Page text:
Paul “CAVS” Cavalieri’s book From the Platform: Subway Graffiti, 1983-1989 is the best account of this final generation of New York subway graf that I’ve ever seen. Packed with dozens and dozens of photos of pieces, tags, and throw ups that ran during the era, it easily tells the story of a scene that grew in numbers by a factor of ten and resulted in everyone going over one another, jockeying for position as Kings of the Line. It shows how “retired” writers came back to reclaim their titles, and how even they had to eschew masterpiece productions that might take all night in favor of two-color bombs more suited to the fast pace of late 80s graffiti. Unconsciously and without apology, the book shows page after page of styles cribbed directly from Dez and Dondi and past masters of the rolling stock. It is the last gasp of a movement, and anyone interested in pursuing the history of graffiti cannot do without this book. For every writer today who thinks there should be unity, every person who thinks that Banksy stencils should be protected and Saber AWK should be allowed to redo his Guinness record-holding piece on the L.A. river banks, this book has the answer: you’re wrong. Any retard can pick up a marker and scrawl something on the wall, or a truck, or the outside of a subway train. You imposed a stylistic standard on the medium that most practitioners of the art don’t recognize, and that’s your bad.

All I Ever Needed to Know About Adolf Hitler, I Learned From Daffy Duck

7 Jul

In the days and weeks after 9/11/01, I recall being very disappointed in some of my friends and acquaintances who, through one instance or another, proved themselves to be racist assholes. I admit and have admitted that right after the Twin Towers fell, I had a little bloodlust, myself. I wanted to pound Osama bin Laden in his ugly face and carpet bomb whatever sand-choked hellhole he had squirreled himself away in. But I never felt like attacking Muslims, frankly I didn’t make the direct connection between Islam and the events of 9/11 until FOX News kindly pointed it out for me. When someone carries out hurtful acts in the name of a religion that otherwise preaches peace and moderation, then they are not representatives of that religion. They’re wackos.


So right after 9/11, I noticed that a lot of my peers and neighbors were fucking dickfaces. It wasn’t just the people around me, either, but all over America there were flags on car bumpers and anti-Muslim slogans and outbursts of racist violence that, quite honestly, scared the shit out of me. As our army was pulled from Afghanistan and sent to Iraq in order to ferret out those elusive Weapons of Mass Destruction, I wondered what the fuck is happening in my country? I felt powerless, the events that directly affected my life were out of my control and coalescing into something I could not understand. There is nothing wrong with owning and displaying the American flag, if that’s your thing, but the implied and actual jingoism of the early twenty-first century was a little much.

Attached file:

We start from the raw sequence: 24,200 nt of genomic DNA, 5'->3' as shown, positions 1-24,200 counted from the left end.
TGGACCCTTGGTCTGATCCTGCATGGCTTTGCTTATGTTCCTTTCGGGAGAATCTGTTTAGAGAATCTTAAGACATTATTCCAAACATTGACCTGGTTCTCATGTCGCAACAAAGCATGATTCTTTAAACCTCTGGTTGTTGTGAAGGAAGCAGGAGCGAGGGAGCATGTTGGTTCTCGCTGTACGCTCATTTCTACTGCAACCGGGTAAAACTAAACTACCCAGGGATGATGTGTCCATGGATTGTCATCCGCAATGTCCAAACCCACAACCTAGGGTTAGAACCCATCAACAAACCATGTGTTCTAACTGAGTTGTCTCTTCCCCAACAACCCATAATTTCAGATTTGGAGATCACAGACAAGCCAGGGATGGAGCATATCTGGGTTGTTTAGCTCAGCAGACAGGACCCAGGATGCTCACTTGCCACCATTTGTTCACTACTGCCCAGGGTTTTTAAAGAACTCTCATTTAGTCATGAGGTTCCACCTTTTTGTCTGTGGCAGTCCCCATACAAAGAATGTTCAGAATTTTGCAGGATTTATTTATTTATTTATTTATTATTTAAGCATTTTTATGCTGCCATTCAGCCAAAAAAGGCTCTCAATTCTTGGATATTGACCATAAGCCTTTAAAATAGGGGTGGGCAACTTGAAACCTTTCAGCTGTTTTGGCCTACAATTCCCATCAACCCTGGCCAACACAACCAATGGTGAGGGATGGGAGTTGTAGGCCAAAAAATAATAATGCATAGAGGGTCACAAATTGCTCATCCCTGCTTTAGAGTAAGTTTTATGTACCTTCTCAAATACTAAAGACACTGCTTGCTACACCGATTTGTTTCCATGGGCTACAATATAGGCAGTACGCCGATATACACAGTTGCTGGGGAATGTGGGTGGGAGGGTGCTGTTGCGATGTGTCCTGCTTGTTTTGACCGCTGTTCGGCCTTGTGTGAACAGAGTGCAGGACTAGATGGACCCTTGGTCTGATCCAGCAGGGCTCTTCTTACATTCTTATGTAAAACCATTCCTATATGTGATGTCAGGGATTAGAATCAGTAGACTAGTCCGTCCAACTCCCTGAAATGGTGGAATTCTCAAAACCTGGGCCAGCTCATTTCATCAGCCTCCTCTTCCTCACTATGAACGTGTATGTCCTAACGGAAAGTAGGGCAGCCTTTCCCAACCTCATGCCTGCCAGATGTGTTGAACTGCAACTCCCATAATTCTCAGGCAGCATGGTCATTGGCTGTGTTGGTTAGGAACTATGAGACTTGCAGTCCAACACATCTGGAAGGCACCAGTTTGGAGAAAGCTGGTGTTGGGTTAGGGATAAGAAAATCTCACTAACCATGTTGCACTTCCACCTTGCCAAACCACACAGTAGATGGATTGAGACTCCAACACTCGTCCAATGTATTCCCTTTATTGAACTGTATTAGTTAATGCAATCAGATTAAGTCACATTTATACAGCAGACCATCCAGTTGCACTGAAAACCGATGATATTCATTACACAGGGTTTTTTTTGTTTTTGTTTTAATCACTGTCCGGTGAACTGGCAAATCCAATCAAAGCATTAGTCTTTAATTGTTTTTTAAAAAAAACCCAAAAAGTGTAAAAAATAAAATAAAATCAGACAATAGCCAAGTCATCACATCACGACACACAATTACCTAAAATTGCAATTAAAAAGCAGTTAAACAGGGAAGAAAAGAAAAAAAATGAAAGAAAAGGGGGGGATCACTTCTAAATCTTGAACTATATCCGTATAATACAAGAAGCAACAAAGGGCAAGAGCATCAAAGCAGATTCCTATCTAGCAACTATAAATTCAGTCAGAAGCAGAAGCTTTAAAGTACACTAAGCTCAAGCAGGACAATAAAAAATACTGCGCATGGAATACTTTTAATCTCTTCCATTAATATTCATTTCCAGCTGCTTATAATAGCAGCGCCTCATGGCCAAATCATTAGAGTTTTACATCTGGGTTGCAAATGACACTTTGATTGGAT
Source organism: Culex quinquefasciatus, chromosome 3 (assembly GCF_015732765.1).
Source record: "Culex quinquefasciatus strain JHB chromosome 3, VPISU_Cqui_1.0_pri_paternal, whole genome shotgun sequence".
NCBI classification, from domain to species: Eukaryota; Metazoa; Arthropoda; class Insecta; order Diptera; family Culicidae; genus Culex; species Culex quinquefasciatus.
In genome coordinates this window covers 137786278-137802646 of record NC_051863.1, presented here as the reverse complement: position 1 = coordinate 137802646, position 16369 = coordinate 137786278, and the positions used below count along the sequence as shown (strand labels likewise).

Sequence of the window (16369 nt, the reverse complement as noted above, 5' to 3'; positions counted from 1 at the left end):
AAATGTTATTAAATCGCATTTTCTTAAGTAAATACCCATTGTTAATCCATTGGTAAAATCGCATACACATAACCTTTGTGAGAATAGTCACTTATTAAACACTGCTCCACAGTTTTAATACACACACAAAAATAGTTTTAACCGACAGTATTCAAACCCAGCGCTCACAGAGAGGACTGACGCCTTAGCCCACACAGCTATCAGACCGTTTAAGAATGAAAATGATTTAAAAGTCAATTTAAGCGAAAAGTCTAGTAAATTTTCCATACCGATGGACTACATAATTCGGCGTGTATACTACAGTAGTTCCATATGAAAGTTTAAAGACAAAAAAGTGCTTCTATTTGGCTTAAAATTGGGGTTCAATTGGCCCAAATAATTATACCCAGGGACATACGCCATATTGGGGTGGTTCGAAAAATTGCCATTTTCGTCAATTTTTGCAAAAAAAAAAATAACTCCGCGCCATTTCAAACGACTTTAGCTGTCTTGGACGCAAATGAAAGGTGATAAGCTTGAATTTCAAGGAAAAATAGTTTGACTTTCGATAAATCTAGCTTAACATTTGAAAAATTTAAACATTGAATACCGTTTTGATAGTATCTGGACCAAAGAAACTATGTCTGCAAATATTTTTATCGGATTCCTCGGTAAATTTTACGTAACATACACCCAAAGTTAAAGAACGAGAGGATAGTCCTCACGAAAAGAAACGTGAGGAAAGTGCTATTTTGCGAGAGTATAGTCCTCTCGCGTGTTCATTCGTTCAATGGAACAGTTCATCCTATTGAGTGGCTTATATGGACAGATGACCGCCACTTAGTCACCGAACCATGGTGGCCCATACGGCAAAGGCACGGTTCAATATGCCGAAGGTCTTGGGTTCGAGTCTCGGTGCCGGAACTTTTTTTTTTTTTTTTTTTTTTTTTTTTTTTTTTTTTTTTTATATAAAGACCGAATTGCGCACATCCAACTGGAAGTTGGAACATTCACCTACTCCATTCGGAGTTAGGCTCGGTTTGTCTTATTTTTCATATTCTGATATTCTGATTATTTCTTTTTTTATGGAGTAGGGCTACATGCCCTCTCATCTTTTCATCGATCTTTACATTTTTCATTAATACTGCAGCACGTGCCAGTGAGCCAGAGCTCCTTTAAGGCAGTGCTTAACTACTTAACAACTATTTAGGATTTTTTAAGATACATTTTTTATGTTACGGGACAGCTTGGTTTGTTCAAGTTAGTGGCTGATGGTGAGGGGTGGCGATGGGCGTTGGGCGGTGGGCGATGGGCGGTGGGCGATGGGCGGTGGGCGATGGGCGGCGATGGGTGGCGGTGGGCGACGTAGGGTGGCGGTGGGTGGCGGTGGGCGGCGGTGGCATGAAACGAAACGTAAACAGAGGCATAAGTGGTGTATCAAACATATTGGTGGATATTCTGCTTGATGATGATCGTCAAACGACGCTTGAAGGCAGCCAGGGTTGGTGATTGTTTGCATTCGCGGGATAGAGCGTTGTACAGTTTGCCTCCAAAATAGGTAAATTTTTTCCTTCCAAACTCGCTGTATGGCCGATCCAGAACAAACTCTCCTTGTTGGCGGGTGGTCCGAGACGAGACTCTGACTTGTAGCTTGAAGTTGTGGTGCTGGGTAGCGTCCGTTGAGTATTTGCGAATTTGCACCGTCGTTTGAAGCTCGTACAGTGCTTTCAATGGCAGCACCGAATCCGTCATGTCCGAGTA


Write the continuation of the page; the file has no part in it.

I got a similar sense reading In the Garden of Beasts by the engaging and talented Erik Larsen. It’s about a family of four, the Dodds, the head of which was a Midwestern university professor, tapped by President Franklin D. Roosevelt for travel to Berlin as an ambassador of America. He takes his clan: wife, son, and his free-spirited and sexually liberated daughter Martha, and when they arrive to Germany in 1933, Hitler has only just become Chancellor and the Nazi Party is gaining its footholds. In just one year, the Nazis break the Treaty of Versailles, remove practically every right of Jewish citizens, and stage a bloody coup in which as many as a thousand people are simultaneously assassinated. In the middle of it all is the Dodd family, beholden to American isolationist interests, but recoiling in horror at what is happening in Germany.


It’s easy to pretend that the Nazis rose to power overnight, confounding an otherwise peaceful public who went to bed one evening and discovered Stormtroopers goose-stepping down their streets the next morning. But it didn’t happen like that, and political coups are rarely that abrupt. We remember the acts of violence: Kristallnacht, concentration camp murders, the bombing of London. But we don’t recall the legislation put into place years earlier that forbade gentiles to marry Jews, or made it mandatory to salute parades and any Nazi officers that happened to pass within one’s field of vision. It’s a subtle ramp up to accepting a fascist dictatorship, so sneaky that you barely realize anything’s changed until you discover that all of your Jewish neighbors have disappeared. And then you remember that they had an awesome radio in their living room.